Archive for Questions

Don’t Let the What-ifs Hijack Your Grief

What-if questions haunt us. After a loved one’s death, the what-ifs can feel like a vice squeezing our hearts. But they finally ease their grip as the clock keeps spinning and the calendar pages turn.

What if the what-ifs keep troubling us?

They can randomly and relentless disturb us, like odd noises jarring us awake in the depths of night. What if . . .

  • he’d quit smoking years before?
  • she had gone to the oncologist earlier?
  • they hadn’t given that last dose of morphine?
  • you hadn’t flirted with the passenger on the plane?
  • you’d said, “I love you” . . . instead of “Leave me alone?”
  • the family had attended church (or temple, synagogue, or…) more often?

Are what-ifs like an airborne virus? Mirriam-Webster’s online dictionary defines disease as:

“a condition of the living animal or plant body or of one of its parts that impairs normal functioning and is typically manifested by distinguishing signs and symptoms.” [Underlining is mine.] Read More →

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On Saying as Little as Possible to a Hospice Patient

“We made a lot of mistakes,” the wife said.

Before I* could respond, she continued talking about how she and her husband had both worked seven days a week until they retired.

“Should’ve taken more Sundays off,” she mused.

Then she veered into mentioning communion in the Episcopal Church, which caused her hard-of-hearing husband to loudly announce, “We used grape juice, ya know,” referring to his Baptist-oriented childhood.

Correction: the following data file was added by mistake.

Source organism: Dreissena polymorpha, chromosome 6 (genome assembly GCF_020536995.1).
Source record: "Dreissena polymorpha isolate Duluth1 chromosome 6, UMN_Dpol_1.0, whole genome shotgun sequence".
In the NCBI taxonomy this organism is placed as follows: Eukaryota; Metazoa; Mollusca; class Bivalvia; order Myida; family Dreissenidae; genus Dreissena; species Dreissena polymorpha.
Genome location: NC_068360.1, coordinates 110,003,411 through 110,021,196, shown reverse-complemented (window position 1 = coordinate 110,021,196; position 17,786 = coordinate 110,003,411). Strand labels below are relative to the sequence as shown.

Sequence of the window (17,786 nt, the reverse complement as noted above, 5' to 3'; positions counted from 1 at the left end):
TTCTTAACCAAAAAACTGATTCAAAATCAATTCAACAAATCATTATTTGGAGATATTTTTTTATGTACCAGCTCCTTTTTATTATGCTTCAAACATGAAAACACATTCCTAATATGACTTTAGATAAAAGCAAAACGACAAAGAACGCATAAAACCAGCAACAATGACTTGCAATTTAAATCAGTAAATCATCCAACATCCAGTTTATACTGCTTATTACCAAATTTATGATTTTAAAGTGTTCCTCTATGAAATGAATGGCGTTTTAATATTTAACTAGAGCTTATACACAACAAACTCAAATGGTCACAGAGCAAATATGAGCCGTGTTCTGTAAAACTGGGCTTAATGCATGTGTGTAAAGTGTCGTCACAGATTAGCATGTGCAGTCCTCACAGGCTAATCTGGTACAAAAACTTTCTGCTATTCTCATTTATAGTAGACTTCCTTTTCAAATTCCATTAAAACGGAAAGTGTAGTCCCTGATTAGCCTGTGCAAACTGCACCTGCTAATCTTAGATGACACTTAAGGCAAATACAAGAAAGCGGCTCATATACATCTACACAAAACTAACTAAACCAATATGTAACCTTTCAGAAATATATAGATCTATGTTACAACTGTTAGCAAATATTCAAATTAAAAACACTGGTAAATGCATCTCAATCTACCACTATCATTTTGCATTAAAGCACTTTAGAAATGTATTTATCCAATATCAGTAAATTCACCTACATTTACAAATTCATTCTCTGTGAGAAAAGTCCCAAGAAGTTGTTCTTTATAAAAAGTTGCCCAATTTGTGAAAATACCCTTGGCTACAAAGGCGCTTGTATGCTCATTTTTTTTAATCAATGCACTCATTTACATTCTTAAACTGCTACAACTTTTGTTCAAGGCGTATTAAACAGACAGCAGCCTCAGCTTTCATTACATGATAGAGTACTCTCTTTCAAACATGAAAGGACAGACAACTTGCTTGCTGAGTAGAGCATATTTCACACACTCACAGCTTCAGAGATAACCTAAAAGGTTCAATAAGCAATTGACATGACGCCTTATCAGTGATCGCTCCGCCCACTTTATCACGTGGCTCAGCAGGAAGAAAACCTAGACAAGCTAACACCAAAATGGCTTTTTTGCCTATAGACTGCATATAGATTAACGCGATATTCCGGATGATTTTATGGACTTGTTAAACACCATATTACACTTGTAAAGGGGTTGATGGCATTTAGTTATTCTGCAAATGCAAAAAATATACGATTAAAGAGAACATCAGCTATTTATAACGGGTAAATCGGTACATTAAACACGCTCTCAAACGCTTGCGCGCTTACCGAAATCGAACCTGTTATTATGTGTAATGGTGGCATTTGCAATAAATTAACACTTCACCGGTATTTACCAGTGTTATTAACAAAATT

On they chattered for a few more minutes, with me listening, trying to follow their wandering, ever-expanding subjects.

Finally, when each took a breath, I asked her, “What mistakes do you think you made?” Read More →

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A Cursed, Crushing, Conflicted Concoction of Feelings

Long ago, maybe around Easter, with Dad, my younger sister, and me . . .

When my father bellowed and ordered me to leave his home, it was as if a double-edge knife had penetrated my heart. Like a rusty, bent blade, it twisted with the volume and intensity of Dad’s outburst.

One side of the blade was love. One, hatred.

We did not know then about his dementia.

Odd how, with those we love the most and the surest, we can experience such damning and damaging of reactions.

Dad’s unexpected roar came partway through a mundane visit home, where I balanced time with my parents while attending a conference. Fine! If he didn’t want me around—though I had no clue why—I could find a motel near the downtown conference, crash with a friend attending the event, or head home where my wife and pets would at least treat me with respect.

Mom intervened.

Odd to sit around the old kitchen table, with my parents now married for six decades, and to have your mother forcefully demand that her husband apologize to their son. Dad did. Looking back now, why wasn’t it obvious? He was hardly smiling anymore. His eye contact with others had become random and held no welcome or curiosity. At that table, Mom chided him. Mom warned him. Mom prevailed. Read More →

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